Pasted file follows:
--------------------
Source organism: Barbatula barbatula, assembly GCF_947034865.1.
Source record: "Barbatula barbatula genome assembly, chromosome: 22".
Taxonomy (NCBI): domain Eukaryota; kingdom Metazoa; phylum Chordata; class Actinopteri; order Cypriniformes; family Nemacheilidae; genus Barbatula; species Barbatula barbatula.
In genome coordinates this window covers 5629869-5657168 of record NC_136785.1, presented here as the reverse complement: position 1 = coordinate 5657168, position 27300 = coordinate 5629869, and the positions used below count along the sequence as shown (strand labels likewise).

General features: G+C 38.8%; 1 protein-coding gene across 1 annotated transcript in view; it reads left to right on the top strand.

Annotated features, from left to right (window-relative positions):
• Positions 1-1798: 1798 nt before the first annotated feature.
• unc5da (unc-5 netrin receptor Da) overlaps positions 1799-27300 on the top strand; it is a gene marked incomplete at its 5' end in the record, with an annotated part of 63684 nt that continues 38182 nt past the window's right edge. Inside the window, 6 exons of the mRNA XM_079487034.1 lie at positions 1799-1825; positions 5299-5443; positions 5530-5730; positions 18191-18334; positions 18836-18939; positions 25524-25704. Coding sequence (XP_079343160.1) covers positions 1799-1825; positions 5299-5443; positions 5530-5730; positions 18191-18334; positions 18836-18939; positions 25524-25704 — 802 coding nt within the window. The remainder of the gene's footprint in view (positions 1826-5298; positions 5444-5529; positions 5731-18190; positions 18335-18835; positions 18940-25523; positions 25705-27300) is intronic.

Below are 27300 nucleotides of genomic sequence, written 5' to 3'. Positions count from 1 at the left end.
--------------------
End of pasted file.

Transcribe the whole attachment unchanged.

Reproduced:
Source organism: Barbatula barbatula, assembly GCF_947034865.1.
Source record: "Barbatula barbatula genome assembly, chromosome: 22".
Taxonomy (NCBI): domain Eukaryota; kingdom Metazoa; phylum Chordata; class Actinopteri; order Cypriniformes; family Nemacheilidae; genus Barbatula; species Barbatula barbatula.
In genome coordinates this window covers 5629869-5657168 of record NC_136785.1, presented here as the reverse complement: position 1 = coordinate 5657168, position 27300 = coordinate 5629869, and the positions used below count along the sequence as shown (strand labels likewise).

General features: G+C 38.8%; 1 protein-coding gene across 1 annotated transcript in view; it reads left to right on the top strand.

Annotated features, from left to right (window-relative positions):
• Positions 1-1798: 1798 nt before the first annotated feature.
• unc5da (unc-5 netrin receptor Da) overlaps positions 1799-27300 on the top strand; it is a gene marked incomplete at its 5' end in the record, with an annotated part of 63684 nt that continues 38182 nt past the window's right edge. Inside the window, 6 exons of the mRNA XM_079487034.1 lie at positions 1799-1825; positions 5299-5443; positions 5530-5730; positions 18191-18334; positions 18836-18939; positions 25524-25704. Coding sequence (XP_079343160.1) covers positions 1799-1825; positions 5299-5443; positions 5530-5730; positions 18191-18334; positions 18836-18939; positions 25524-25704 — 802 coding nt within the window. The remainder of the gene's footprint in view (positions 1826-5298; positions 5444-5529; positions 5731-18190; positions 18335-18835; positions 18940-25523; positions 25705-27300) is intronic.

Below are 27300 nucleotides of genomic sequence, written 5' to 3'. Positions count from 1 at the left end.